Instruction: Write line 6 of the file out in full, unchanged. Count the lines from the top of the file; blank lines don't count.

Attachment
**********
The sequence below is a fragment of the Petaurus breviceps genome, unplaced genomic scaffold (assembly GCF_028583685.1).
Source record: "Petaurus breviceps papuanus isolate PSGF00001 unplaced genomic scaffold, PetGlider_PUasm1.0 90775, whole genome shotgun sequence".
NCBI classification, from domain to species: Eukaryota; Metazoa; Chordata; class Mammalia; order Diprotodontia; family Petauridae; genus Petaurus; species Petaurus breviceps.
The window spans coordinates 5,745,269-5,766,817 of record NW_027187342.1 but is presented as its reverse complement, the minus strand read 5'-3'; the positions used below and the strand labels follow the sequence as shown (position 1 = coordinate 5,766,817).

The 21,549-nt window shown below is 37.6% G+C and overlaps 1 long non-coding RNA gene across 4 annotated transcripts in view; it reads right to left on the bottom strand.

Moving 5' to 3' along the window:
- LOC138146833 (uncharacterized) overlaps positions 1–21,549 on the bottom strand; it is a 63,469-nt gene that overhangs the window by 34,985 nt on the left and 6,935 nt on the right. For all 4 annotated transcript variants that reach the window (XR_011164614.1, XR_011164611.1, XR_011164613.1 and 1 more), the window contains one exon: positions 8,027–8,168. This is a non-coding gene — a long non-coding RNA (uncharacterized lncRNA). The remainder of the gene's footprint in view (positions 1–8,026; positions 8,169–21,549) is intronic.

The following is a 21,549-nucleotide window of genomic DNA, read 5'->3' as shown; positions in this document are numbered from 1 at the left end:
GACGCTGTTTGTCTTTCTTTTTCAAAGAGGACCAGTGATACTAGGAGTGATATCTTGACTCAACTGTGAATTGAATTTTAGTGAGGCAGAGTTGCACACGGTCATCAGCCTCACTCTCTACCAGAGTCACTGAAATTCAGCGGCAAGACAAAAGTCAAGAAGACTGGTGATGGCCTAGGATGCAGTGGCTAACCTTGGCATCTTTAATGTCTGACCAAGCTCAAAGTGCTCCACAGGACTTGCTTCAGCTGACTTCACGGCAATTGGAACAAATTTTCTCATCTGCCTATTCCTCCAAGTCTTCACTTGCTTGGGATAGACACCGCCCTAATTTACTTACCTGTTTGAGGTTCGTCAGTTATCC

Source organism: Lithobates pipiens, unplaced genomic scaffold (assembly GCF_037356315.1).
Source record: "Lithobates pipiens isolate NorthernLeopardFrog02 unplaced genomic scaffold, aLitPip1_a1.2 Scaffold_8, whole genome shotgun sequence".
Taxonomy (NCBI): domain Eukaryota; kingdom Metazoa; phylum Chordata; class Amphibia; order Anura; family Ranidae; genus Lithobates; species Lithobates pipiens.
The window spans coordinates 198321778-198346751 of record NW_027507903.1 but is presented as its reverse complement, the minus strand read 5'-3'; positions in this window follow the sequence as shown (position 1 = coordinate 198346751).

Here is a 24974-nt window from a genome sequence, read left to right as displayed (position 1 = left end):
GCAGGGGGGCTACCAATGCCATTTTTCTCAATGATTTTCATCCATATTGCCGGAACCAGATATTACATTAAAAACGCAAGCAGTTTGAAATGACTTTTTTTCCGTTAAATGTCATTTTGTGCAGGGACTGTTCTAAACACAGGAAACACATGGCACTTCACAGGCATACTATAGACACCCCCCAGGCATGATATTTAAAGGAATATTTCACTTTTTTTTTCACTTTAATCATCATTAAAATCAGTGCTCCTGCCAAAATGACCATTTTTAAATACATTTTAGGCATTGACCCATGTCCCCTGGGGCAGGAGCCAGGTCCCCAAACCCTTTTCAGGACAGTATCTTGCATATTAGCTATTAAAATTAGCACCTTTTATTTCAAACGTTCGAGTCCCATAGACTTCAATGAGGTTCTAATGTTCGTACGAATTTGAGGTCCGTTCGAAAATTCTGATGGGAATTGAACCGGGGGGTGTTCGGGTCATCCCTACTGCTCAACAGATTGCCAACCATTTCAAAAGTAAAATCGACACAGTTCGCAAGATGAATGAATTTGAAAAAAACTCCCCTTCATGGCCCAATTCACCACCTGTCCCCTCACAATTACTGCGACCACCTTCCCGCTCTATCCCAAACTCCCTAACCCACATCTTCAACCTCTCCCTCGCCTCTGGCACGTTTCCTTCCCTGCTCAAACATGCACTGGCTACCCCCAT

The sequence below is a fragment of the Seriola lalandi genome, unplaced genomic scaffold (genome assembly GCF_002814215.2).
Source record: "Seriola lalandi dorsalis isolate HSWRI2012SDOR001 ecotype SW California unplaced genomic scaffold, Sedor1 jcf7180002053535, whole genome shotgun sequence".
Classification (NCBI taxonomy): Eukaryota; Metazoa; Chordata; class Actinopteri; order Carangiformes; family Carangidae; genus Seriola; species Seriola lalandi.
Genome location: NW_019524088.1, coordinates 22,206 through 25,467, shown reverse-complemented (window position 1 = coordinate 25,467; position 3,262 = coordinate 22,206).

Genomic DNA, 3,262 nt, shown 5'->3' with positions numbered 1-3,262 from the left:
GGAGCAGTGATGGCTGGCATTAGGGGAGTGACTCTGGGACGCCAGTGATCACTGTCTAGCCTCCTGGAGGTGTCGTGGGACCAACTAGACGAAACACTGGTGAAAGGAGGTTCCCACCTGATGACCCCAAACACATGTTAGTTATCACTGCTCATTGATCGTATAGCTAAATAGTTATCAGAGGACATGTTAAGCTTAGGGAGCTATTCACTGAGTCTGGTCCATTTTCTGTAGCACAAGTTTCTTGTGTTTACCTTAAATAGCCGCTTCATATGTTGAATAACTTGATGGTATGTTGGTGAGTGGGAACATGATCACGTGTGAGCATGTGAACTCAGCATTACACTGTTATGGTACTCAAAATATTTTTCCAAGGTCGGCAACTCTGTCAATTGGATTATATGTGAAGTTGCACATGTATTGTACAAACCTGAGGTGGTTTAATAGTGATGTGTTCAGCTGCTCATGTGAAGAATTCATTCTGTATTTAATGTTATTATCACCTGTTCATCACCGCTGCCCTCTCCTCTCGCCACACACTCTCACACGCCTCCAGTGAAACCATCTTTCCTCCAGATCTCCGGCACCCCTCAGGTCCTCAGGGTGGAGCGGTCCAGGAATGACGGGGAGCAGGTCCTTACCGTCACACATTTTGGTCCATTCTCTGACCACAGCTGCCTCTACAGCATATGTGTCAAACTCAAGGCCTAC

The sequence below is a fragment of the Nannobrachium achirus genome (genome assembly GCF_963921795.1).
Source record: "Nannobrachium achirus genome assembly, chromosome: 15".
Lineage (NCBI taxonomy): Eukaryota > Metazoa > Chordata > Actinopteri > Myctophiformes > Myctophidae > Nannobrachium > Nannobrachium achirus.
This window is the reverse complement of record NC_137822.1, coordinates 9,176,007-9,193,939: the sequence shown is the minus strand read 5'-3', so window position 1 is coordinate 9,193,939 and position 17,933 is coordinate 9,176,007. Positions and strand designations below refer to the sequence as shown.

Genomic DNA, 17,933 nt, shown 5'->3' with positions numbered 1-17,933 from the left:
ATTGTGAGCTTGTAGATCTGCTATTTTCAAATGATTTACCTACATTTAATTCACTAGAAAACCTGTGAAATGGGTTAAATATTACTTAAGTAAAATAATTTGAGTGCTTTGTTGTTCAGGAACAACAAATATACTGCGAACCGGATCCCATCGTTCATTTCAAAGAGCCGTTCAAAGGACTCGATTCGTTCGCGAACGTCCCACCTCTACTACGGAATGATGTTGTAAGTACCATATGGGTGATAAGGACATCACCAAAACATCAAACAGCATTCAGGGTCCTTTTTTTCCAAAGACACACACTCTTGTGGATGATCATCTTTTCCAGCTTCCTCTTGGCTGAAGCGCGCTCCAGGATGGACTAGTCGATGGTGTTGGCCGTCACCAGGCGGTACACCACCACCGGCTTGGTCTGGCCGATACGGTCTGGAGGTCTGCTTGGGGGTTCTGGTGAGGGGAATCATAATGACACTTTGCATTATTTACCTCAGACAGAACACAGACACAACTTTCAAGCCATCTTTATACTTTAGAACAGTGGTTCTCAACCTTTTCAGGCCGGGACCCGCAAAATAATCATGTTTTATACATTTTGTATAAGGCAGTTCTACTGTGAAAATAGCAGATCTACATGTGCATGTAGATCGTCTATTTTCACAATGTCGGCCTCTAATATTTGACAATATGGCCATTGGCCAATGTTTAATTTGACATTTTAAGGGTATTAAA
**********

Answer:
Moving 5' to 3' along the window: